The Archer vs. The Captain

The Archer 

The archer spends all him time preparing. He has to prepare the bow, inspect the arrows, steady himself and anticipate anything that might shift the arrow off path as he sends it on it’s course. Once he’s ready, he pulls back, aims and lets go. That’s it. He’s done everything he’s can to control it. He better have made sure his preparation was solid and hope that he made all the correct assumptions.

The Captain

The captain prepares for the boat for the journey, sets a destination, picks a crew, charts a course and launches the ship. But that’s the beginning. His preparation is just the start. He’s simply getting ready for the journey. Once he’s out on the water is when the real work starts and his job begins. Storms come up, his crew has issues, the ship gets shifted off course and the captain has to adapt his strategy mid-way through in order to get to his destination.

If you’re the archer, you have to have things perfect from the start and you have one shot to get things right (literally). Better make sure you’re ready

If you’re the captain, you need to prepare, but you really need to start. The ocean is waiting, and it’s gonna bring trouble. You can have an idea of what’s coming, and prepare for it accordingly, but you’ll never know what will happen until you’re in the midst it. There’s no such thing as waiting for perfect conditions, because you can never be quite sure of what’s next. Either you jump in and find out or you never launch. You have to be ready to adapt.

“Don’t be too timid and squeamish about your actions. All life is an experiment.” – Ralph Waldo Emerson

There’s a few times in life where you need to be an archer. You only have one shot and you have to get it right. Screw it up and you’re toast. Your resident brain surgeon has to deal with this a lot.

Most of the time though, you’re not dealing with brain surgery. The consequences aren’t as scary as we imagine and the problems aren’t as knowable until we start. Life’s an experiment. You make decisions. You make mistakes.  You adjust. You learn from them, and you keep going. You don’t need to be an archer.

So act like a captain already. Launch your ship already and get started. Figure things out as you go. Adventure is waiting.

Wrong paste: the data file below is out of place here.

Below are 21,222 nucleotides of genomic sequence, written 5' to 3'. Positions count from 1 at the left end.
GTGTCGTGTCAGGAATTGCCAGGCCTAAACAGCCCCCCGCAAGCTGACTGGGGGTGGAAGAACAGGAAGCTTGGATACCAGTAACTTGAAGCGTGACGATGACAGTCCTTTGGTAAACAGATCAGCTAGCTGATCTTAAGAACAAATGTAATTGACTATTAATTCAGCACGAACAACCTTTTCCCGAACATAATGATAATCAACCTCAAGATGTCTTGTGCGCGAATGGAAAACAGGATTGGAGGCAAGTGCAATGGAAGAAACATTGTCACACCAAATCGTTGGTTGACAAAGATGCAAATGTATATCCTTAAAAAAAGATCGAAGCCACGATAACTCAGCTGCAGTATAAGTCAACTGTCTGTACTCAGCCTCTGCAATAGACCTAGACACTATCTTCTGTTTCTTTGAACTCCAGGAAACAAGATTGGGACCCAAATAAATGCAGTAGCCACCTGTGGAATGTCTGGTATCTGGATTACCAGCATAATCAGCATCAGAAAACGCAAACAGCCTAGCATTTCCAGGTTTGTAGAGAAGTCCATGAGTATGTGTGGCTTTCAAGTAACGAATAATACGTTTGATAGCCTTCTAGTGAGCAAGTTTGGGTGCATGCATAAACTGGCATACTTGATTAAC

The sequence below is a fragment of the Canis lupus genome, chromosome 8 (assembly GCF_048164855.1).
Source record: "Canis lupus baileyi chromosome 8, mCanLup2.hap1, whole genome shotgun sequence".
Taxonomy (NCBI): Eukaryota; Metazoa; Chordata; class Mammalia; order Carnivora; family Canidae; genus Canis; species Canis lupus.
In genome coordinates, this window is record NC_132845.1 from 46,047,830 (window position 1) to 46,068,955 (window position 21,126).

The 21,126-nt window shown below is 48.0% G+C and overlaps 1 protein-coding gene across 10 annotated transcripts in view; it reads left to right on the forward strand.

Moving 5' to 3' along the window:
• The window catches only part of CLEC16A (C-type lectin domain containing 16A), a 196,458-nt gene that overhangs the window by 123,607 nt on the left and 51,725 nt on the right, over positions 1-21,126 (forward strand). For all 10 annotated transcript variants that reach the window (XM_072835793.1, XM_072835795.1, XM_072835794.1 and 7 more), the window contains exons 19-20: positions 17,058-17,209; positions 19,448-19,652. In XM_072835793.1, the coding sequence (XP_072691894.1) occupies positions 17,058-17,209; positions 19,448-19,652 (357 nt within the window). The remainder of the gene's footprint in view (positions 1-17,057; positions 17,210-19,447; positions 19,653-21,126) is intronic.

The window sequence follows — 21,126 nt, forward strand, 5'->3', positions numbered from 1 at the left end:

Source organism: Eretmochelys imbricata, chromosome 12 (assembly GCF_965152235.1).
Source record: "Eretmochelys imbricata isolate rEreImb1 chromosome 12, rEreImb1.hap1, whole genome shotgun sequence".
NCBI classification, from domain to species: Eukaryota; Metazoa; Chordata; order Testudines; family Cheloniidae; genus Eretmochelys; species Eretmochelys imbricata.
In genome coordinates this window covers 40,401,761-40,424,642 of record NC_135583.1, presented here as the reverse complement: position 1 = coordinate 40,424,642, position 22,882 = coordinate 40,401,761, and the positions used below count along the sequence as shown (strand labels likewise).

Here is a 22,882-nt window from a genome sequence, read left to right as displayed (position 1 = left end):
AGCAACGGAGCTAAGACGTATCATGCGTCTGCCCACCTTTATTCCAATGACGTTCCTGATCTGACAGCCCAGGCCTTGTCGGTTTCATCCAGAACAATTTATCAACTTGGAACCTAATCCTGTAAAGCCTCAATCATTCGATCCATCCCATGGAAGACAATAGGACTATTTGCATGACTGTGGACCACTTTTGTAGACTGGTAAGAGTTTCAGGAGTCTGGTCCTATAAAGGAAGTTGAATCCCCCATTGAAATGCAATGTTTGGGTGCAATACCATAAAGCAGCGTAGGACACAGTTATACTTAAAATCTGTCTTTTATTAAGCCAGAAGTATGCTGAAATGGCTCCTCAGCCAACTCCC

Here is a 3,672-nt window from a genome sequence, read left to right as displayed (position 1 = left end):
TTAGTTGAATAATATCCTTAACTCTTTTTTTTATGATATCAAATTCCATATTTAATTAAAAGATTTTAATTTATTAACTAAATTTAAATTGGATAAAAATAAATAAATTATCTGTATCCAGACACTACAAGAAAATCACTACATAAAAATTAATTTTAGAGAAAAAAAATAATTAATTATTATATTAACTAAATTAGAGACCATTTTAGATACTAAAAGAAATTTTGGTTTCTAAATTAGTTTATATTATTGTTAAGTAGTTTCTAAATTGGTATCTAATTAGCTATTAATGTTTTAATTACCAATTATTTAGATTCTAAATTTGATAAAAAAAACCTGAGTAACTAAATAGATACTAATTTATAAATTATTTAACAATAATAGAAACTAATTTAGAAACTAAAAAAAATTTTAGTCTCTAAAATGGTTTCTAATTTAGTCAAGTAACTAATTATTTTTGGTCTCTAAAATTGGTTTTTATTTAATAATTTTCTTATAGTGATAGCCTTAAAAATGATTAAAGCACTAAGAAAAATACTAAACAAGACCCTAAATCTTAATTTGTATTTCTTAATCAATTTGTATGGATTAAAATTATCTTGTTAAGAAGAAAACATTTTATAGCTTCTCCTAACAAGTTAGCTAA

And, if you’re in a place where you need to be an archer, remember that eventually, even the archer lets the arrows fly. Pointed sticks don’t do much good in a quiver.

[Photo Credit]

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  1. says

    Fantastic post, Joel. The analogy of the captain made me think of something I learned about the “When my ship comes in …” expression. In the days before mass communication, merchants sent ships OUT. And then had to wait patiently for their return. Somewhere in our common usage of the phrase, the idea of sending ships OUT got lost and lots of folks are down at the docks waiting for ships that will never come back because they were never launched in the first place! Which leads me to one of my favorite quotes: “A ship in the harbor is safe. But that is not what ships are made for.” (Much like arrows in a quiver!) :)

  2. says

    This is one of those lessons that is easy to understand but hard to consistently apply. I have this tendency to always want to know all the details and facets of what I’m doing before I do it. But with some practice I seem to be getting better. At least a litte…. :)

    • says

      It takes a while, but I think eventually you can get better and better and not really knowing what’s coming exactly, but knowing how to adapt to anything that comes your way.

  3. says

    Love the analogy. Unfortunately, I think too many of us are more like archer’s apprentices (myself included, at times). We spend a lot of time dicking around with the bow and waxing arrow feathers, but we never actually take the shot.

  4. says

    I’m a big fan of the “ready, fire, aim” process. And that is NOT the way of the archer. . . the archer must aim before he fires.

    But no doubt firing before aiming will lead to errors and necessary course corrections. But it damn sure beats waiting around to see what happens next. Like you said, pointed sticks don’t do much good in a quiver.

    • says

      And the thing about arrows, is we usually have more than just one. If we fire and miss, we at least have 1 more data point of information than we did before. 1 more data point to help us adjust, reaim and try again.


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